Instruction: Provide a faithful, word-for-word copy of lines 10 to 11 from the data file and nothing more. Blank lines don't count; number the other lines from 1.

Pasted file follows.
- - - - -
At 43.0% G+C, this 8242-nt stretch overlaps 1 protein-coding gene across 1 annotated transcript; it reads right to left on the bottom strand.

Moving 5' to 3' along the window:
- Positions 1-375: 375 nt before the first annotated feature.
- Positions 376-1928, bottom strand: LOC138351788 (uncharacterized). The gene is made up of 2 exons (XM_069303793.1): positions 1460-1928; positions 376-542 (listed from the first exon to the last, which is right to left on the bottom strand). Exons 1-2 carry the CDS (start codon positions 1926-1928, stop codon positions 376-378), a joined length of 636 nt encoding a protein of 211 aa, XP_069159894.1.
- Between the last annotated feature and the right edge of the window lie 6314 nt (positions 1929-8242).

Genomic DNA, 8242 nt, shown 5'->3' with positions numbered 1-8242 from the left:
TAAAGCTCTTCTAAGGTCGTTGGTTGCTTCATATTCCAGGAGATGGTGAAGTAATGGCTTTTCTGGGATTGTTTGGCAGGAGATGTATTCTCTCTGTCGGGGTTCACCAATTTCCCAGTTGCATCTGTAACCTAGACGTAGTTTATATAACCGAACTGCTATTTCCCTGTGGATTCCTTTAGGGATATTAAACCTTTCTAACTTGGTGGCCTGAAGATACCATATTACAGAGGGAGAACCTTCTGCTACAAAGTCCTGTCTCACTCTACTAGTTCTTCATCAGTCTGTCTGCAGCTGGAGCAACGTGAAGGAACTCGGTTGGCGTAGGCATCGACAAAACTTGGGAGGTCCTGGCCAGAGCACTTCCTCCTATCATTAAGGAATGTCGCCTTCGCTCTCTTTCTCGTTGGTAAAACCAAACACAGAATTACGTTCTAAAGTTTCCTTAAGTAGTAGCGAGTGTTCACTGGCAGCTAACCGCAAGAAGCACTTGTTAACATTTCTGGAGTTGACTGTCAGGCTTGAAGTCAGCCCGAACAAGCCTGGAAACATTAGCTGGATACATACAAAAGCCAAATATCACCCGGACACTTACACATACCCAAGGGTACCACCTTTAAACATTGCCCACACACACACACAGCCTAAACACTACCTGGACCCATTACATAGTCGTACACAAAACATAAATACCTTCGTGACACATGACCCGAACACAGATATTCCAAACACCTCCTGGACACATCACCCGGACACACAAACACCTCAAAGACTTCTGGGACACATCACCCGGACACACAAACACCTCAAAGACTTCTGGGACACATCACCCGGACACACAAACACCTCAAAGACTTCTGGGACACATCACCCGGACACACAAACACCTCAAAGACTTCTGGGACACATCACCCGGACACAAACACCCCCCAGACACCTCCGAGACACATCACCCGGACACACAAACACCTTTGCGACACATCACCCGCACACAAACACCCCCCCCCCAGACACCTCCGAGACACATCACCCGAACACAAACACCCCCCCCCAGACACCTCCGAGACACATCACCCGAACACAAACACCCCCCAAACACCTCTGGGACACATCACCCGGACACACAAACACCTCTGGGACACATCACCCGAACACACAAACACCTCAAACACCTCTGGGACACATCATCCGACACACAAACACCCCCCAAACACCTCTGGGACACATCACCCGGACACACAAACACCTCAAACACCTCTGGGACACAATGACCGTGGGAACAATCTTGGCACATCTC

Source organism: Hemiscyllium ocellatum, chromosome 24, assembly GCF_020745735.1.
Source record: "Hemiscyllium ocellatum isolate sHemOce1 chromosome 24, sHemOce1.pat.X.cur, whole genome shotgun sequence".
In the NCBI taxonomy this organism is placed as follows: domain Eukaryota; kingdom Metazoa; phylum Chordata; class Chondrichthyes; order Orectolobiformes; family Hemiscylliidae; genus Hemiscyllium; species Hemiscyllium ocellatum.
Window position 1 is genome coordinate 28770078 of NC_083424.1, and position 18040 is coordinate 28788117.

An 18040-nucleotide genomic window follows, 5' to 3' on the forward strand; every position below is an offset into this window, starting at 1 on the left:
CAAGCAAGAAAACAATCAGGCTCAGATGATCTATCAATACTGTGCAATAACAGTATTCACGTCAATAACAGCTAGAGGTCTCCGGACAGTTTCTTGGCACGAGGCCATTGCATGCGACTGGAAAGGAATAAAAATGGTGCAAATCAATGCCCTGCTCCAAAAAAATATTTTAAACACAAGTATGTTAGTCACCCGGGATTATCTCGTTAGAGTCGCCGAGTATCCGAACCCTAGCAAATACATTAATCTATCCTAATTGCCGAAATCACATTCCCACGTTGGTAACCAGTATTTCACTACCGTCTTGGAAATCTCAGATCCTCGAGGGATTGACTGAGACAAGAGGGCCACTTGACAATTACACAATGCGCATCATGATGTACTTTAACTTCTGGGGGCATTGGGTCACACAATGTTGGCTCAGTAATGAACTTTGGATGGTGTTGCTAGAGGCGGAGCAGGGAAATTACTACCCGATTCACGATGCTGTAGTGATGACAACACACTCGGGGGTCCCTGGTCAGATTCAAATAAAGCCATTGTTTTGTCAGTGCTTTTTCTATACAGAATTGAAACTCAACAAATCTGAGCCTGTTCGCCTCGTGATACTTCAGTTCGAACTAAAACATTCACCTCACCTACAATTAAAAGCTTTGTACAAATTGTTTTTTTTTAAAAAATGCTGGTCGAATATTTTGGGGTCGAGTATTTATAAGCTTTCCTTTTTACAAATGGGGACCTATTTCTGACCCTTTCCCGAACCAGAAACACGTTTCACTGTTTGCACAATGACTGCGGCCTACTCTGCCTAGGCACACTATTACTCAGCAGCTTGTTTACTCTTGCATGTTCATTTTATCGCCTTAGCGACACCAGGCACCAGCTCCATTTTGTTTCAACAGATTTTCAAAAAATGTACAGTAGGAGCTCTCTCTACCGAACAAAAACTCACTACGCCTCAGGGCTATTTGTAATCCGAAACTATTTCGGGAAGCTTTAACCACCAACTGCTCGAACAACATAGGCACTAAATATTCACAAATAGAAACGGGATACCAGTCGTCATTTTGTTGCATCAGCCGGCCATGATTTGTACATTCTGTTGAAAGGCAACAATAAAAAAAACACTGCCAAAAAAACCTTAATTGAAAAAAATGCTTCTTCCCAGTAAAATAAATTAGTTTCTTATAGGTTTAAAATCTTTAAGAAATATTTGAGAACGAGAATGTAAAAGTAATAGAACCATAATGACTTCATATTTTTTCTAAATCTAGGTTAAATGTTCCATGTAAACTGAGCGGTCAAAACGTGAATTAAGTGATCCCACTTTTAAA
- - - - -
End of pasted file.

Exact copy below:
In the NCBI taxonomy this organism is placed as follows: domain Eukaryota; kingdom Metazoa; phylum Chordata; class Chondrichthyes; order Orectolobiformes; family Hemiscylliidae; genus Hemiscyllium; species Hemiscyllium ocellatum.
Window position 1 is genome coordinate 28770078 of NC_083424.1, and position 18040 is coordinate 28788117.